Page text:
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Thread: Mini-Photoshoots? How much to charge?

  1. #1
    Brindles's Avatar
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    Rachel

    Mini-Photoshoots? How much to charge?

    Hello, everyone! I'm in need of some advice.

    I'm a pet photographer, and I've been asked to come to a dog event next month. They are giving me a space with a pretty, natural backdrop, and allowing me two tables. I had thought of framing and bringing several larger prints (11x14 and up) for display.

    I plan to offer a mini-session to the attendees for a price. The problem is, I have no idea what to charge. My standard session is $150 for 1-2 hours, and the entry fee to the event is $10. This is an upscale facility that typically attracts upscale clientele, but this is the event's first year, so I can't be 100% sure that's the case this time.

    How would you handle the mini-session? Would you base it on time? If so, how much? The idea in my head was 5-10 solid shots that I could provide to the client once fully retouched.

    I am open to all ideas you may have!

    Thank you in advance for sharing your expertise.
    -Rachel

  2. #2
    rpcrowe's Avatar
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    Richard

    Re: Mini-Photoshoots? How much to charge?

    Rachel,

    Could you do a google search on the prices local photographers charge for dog portraits.

    Normally, at the dog shows that I've attended vendors actually charge a bit less for their products than those products cost at established brick and mortar businesses. Dog show attendees kind of expect this type of discount. In fact, we often wait for a dog show event to purchase our grooming supplies.

    I am considering doing dog portrits for the annual American Maltese Association Specialty which will be held in San Diego next year. Only, in my case, I would donate profits to the American Maltese Rescue fund.

    The last portrait photographer I saw at a dog show was really well equipped. He was using an expandable tent-like affair with a simple lighting setup and various backgrounds as well as various props like pillows, etc. He shot tethered so that his clients could view the images right on his laptop and then he printed them using an ink jet printer.

    With a standardized lighting setup in a standardized shooting environment, post processing was held to a minimum, usually just a bit of two phase sharpening.

    A neat technique when shooting dogs is to use a show lead which is a rather narrow lead and have the leads in colors which will blend into the background. This reduces removing the leads in post processing to a minimum. Backgrounds shoud be appropriate for the color of the dogs you are shooting. It is lucky for a photographer to be at a breed specialty show since he will often only need to deal with a few different colors or, in the case of Maltese, a single solor: white.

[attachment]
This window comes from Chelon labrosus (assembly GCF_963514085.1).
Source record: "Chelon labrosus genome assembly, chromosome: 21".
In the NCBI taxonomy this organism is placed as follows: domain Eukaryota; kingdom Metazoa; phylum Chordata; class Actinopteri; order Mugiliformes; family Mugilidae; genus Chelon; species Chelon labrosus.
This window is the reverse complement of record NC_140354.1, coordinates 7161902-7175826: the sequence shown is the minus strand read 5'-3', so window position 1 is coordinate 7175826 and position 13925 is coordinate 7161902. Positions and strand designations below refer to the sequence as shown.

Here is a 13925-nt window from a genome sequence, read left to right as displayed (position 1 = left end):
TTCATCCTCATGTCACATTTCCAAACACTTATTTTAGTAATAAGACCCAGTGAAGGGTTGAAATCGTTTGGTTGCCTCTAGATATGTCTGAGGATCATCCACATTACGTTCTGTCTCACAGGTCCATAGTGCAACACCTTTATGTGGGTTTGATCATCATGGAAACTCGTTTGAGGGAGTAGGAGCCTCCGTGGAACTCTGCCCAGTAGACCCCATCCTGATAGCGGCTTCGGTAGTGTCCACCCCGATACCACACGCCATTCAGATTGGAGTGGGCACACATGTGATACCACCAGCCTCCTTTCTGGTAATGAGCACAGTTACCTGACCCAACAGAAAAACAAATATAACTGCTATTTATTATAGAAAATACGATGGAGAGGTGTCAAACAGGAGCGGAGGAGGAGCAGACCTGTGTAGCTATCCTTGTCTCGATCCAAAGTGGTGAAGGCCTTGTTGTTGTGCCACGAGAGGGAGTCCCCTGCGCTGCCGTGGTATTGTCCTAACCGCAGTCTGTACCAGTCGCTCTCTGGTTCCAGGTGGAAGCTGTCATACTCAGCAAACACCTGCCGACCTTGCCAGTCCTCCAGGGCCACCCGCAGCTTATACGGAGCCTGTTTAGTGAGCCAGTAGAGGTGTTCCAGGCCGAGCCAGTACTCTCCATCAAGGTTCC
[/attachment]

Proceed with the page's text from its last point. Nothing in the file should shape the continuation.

Backgrounds for small dogs can be made from Velour fabric. Vellux blankets can be quite effective when used as backgrounds for larger dogs. I have a Vellux blanket (I got mine from J.C. Penny) in black which really sucks up the light. I have to use a hair remover (masking tape) occasionally beacause it will attract hair from dogs who shed.

    Another hint is to buy several plastic squeakers (designed to be sewn into stuffed toys) from a craft store like Michael's. Hold one of the squeakers between your teeth and squeeze to make noise. The noise will come directly from your camera area and the dog will usually look right at you. Most often the dog will have a cute expression on his face.

    Mini-Photoshoots? How much to charge?

    Mini-Photoshoots? How much to charge?

    Mini-Photoshoots? How much to charge?

    One final thing is catch lights. If the lighting is set up correctly there will be catchlights in the dogs eyes which give them a sense of alertness. However, if you don't have a catch light simply import one using the clone tool in photoshop. I copy a light area with a very small circle and clone it into each eye. It takes some practice to do this but, it really works.

    BTW: It is often better to have the dog's owner stand behind you and have someone else hold the lead from behind the background. The dog will always look for its owner.
    Last edited by rpcrowe; 10th July 2011 at 09:31 PM.

  3. #3
    Brindles's Avatar
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    Re: Mini-Photoshoots? How much to charge?

    A very helpful post once, again, Richard! Thank you for taking the time to share.

    I'll agree that the photographer you mentioned was well equipped! Sounds like a very good setup. The problem is that I'm not a portrait/studio photographer; I don't have the materials to set one up, nor can I afford them right now. I don't do typical posed shots because I prefer to have the dog interacting with me while I shoot. Typically I'll have a treat in my hand and/or a rabbit call in my mouth! I try to shoot everything with available, natural light. At most, I'll bounce a speedlight off the ceiling or use it as a slave with a softbox. Since this event is outdoors, I don't expect to have to use additional light.

    I thought of using the opportunity strictly for advertising, but I'm not sure that would be quite as beneficial. I'd rather play up the "exclusive special" and offer a mini-shoot - something I wouldn't do anywhere other than a dog event. I just have no idea what to charge for it. $10? $15? $20? I don't want to cause sticker shock, but I don't want to sell myself short.

    I will certainly look into the Vellux blankets, though. Sounds like it would be worth picking up. Excellent tip about the show leads and having the owner stand behind me. I'll have to find out where I can pick up a show lead around here somewhere.

    Thank you again, Richard!

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